Music changed his life
October 13, 2005
When James Clark steps on the stage, he becomes a different person. He becomes James Clay.
James Clay is much different than the James Clark who works at Safeway bagging groceries.
“(James Clay) is outgoing. He’s not sitting around the house, and he has all these ladies around him,” Clark said.
Picking up the guitar for the first time four years ago was the best thing that ever happened for Clark, he said. “I’m more upbeat. I go out and meet people.”
Music changed his life.
“I was watching other people play music, and it inspired me,” he said. Clark performed in Steamboat Springs for the first time in 2002, when he walked into an open mic night at Geek’s Garage.
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“I was nervous,” he said. Since then, rarely a week passes when he doesn’t perform. After Geek’s Garage canceled its open mic night, Clark started performing at Mahogany Ridge Brewery and Grill’s Monday night open mic. He catches the bus and arrives at about 7:30 p.m. to make sure he gets on the list.
Clark’s performances are a mix of spoken word and acoustic guitar. His lyrics are written on crumpled pieces of notebook paper. Even if you know the words to a James Clay song you’ve heard before, it’s impossible to sing along. He’s always adding lines depending on what’s on his mind at the moment.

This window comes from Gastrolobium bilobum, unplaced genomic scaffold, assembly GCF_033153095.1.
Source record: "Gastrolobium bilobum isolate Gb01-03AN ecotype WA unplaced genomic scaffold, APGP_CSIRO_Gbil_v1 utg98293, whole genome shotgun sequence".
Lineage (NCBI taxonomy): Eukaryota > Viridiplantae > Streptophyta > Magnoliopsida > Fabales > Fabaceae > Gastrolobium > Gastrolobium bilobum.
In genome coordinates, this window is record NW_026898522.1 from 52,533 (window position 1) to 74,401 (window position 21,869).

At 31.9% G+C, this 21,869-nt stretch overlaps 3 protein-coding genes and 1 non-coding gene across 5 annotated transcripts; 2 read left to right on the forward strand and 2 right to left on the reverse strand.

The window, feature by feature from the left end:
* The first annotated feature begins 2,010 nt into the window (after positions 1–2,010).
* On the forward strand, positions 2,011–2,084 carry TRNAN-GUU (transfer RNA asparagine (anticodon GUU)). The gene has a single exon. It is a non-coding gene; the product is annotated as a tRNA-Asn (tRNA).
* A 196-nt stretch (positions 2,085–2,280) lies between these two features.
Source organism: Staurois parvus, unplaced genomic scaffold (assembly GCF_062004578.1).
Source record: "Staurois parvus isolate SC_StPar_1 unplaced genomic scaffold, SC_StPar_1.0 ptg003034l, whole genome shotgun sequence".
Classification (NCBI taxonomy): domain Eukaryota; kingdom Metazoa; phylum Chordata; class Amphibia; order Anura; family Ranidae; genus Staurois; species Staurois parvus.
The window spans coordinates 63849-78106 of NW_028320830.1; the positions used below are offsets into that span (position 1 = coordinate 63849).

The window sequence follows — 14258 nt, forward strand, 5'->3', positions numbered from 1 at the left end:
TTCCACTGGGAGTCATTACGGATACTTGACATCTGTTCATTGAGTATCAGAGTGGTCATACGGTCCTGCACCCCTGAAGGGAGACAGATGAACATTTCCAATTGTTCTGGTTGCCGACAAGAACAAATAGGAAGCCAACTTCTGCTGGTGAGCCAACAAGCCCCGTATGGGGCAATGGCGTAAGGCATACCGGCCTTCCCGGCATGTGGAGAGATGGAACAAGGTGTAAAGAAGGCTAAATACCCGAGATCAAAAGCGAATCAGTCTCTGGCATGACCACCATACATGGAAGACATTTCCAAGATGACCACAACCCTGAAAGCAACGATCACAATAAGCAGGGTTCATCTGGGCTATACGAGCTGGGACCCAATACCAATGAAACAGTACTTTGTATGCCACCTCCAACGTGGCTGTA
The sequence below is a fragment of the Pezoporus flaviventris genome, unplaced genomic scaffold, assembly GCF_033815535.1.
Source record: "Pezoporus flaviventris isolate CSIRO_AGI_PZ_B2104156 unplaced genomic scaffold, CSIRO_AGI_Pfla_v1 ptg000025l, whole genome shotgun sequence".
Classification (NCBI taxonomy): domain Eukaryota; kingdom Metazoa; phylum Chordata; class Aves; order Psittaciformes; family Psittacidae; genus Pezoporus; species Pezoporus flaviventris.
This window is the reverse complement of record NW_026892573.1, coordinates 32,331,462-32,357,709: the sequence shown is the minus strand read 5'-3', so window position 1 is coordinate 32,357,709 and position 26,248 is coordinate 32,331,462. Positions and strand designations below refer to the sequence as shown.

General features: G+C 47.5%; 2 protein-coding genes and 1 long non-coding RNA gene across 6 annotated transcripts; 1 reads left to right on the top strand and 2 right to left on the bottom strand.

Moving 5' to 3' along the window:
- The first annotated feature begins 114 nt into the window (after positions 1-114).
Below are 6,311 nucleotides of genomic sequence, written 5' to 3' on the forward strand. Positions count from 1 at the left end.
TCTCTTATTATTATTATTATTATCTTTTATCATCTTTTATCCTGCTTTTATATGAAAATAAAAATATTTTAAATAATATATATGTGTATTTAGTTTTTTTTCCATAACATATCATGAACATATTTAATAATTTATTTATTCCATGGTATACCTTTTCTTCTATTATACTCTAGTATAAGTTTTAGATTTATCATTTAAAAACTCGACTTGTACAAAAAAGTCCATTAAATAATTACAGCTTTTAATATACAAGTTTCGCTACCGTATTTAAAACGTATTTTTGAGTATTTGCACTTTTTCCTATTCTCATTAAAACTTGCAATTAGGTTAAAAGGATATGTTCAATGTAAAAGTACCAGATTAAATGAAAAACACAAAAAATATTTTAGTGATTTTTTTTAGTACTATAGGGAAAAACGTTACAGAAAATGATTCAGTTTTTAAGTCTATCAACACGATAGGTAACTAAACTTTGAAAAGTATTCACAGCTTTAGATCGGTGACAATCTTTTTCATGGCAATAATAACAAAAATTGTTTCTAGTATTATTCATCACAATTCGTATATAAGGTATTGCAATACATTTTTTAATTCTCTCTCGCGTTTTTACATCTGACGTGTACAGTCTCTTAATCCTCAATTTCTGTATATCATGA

He strums along with his poetry, telling the stories of the people he sees during the day at the grocery store, but mostly writing about “heartbreak, women and beer,” he said. “That’s what everyone likes.”
Most nights, he stays up late writing music.
“When I’m not at work, that’s what I do almost all the time,” he said. “Sometimes, it’s hard to sleep because I get a song in my head, and it keeps me awake.”
Clark came to Colorado as a child on family vacations. When he turned 22, he asked his parents to let him stay.
Clark has cerebral palsy, and his family worried about his ability to live on his own. They found him a condo on the mountain and arranged for Horizons Specialized Services to help him live on his own while they stayed in Philadelphia.
In almost every song, Clark mentions his “life in Colorado.”
“I really like it here,” he said.